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Gamer Tuesday

January 24, 2012

Pap the Disney Gamer's Highlights: Pinocchio

Developed by: Disney Interactive, Virgin Entertainment

System: Super Nintendo, Genesis, Game Boy

When you wish upon a star, makes no difference who you are...

Right after Snow White and the Seven Dwarfs was released, Walt Disney and his creative team had nowhere to go but up, and boy did they go up! Pinocchio nearly perfected every asset presented in Snow White; from the character animation to the way the story is presented. Even if the movie didn't originally set box office records when it first premiered, it has become one of the most iconic animated movies ever made, constantly appearing in many �Best of� lists. It even defines the Disney company as a whole, and has created several attractions based on it. While Pinocchio at first doesn't seem to be the kind of movie that merits a video game based on it, the wild popularity of the film with children and adults did make it ripe for a solid video game adaptation.

Developed by Disney Interactive in conjunction with Virgin Entertainment (which developed other Disney titles like Mickey Mania and the Genesis version of Aladdin), Pinocchio is a platformer title where players go through some of the major events of the film playing as either Pinocchio or Jiminy Cricket on a special stage. This means that you will be experiencing alongside Pinocchio the thrills of discovering life for the first time, becoming an involuntary star in Stromboli's puppet show and even escaping the wrath of Monstro the whale. The film, despite its theme of dreams, wishes and believing in the impossible, was a very action heavy story, with many scenes being grand in scale. So it lends itself very well towards a video game adaptation.

Pinocchio came in the mid-to-late 90s, when licensed platformers were very common place (many of them were Disney themed as a matter of fact), which means that one of the cons the game faces is that it really doesn't set itself apart from the other efforts of the era. It is perfectly happy just giving us the basics is a very pretty manner. It didn't help that the game was released when the 16-bit era of gaming was slowly dying off just as the next era was making its way into the mainstream, so that made Pinocchio an almost forgotten title.

That's not to say that the game is bad, though. As basic as the game may seem to the average player, it does do a good job of bringing the movie to video game form. The difficulty setting (which can be altered to a player's liking) is fine enough that young fans of the movie can come in and play it to their hearts content.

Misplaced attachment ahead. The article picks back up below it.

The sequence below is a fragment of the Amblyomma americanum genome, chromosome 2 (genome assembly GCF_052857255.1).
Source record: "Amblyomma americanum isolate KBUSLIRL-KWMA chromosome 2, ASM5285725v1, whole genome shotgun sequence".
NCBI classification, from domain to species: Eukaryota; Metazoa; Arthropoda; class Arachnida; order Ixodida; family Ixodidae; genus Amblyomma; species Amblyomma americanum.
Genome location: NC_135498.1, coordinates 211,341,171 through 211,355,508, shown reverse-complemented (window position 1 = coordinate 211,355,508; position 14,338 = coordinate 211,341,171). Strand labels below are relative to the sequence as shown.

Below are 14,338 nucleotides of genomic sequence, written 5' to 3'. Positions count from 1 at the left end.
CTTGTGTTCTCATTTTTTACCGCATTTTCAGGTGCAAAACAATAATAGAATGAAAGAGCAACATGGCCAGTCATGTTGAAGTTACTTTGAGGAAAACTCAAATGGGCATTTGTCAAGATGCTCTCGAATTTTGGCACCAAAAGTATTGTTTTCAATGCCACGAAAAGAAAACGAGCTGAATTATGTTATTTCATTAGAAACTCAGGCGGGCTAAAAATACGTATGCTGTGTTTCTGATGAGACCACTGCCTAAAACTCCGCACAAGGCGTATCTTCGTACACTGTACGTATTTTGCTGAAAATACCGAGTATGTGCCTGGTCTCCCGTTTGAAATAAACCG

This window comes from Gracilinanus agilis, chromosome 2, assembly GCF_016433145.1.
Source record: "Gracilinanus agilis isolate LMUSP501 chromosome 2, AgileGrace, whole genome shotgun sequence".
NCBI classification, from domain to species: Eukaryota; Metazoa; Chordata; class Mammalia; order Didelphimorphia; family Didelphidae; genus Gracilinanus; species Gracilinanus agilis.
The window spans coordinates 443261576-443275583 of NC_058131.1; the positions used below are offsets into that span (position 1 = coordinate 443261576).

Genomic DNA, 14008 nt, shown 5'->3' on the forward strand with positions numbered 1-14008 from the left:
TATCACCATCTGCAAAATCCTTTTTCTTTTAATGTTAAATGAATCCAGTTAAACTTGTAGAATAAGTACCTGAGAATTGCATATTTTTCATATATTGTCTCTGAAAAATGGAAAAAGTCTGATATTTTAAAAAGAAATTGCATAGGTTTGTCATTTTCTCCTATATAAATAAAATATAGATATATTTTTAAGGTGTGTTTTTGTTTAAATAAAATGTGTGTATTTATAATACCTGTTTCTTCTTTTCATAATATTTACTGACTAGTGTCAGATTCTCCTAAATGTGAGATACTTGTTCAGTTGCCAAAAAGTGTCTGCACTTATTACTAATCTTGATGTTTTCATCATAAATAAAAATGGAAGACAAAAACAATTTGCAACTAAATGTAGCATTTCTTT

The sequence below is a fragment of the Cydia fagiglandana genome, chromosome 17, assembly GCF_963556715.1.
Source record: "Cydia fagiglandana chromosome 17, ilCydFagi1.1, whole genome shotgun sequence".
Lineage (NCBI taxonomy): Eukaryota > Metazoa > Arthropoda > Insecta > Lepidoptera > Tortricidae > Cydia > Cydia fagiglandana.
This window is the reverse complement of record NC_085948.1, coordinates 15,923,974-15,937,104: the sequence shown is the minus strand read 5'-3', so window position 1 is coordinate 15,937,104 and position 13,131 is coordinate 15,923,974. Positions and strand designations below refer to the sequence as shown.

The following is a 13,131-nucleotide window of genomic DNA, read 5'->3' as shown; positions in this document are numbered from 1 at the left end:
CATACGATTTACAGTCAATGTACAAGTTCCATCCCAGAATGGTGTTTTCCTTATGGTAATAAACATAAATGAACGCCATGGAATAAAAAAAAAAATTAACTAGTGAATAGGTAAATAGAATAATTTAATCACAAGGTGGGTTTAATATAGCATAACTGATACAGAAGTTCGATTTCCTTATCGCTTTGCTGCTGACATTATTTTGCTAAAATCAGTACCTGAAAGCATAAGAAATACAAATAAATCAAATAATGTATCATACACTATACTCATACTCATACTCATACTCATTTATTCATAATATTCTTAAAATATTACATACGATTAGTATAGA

Another reason the game is a solid effort is because a lot of thought went into presenting Pinocchio as a video game title. Like I mentioned earlier, Pinocchio is a looker, featuring some of the best animation early Disney has ever produced. The character sprites may not always reach the same high caliber presented in hand drawn video games like Aladdin for the Genesis and Mickey Mania, but they are very colorful and move very smoothly, giving it a lush hand drawn look to it all. The levels closely resembled the hand painted backgrounds of the film, and the big action pieces look great. Not only that, we get little details like the title card of the movie, as well as the book seen in the opening scene and other stills ripped right out of the film. I've spoken before about how important authenticity is in licensed video games, and Pinocchio does a great job at respecting the film's legacy by accurately depicting it in terms of graphics.

Music is also a great asset in Pinocchio, both the film and the video game adaptation. When you wish upon a star not only has become an anthem for all things Disney, it has been ingrained into our popular culture, perfectly capturing the abstract nature of faith and believing in our own dreams. The video game proudly give us a beautiful 16-bit rendition of the tune. Other tunes that can be heard include An Actor's Life for Me and I've Got No Strings on Me. The original tunes also capture Pinocchio's plucky musical nature and do a good job of providing players with a lot of atmosphere to absorb.

Pinocchio the video game doesn't exactly break new ground in terms of licensed games and video game adaptations, but it certainly is a very pretty and solid title that uses the film's assets in the best manner possible. It is just as simple as wishing upon a star...


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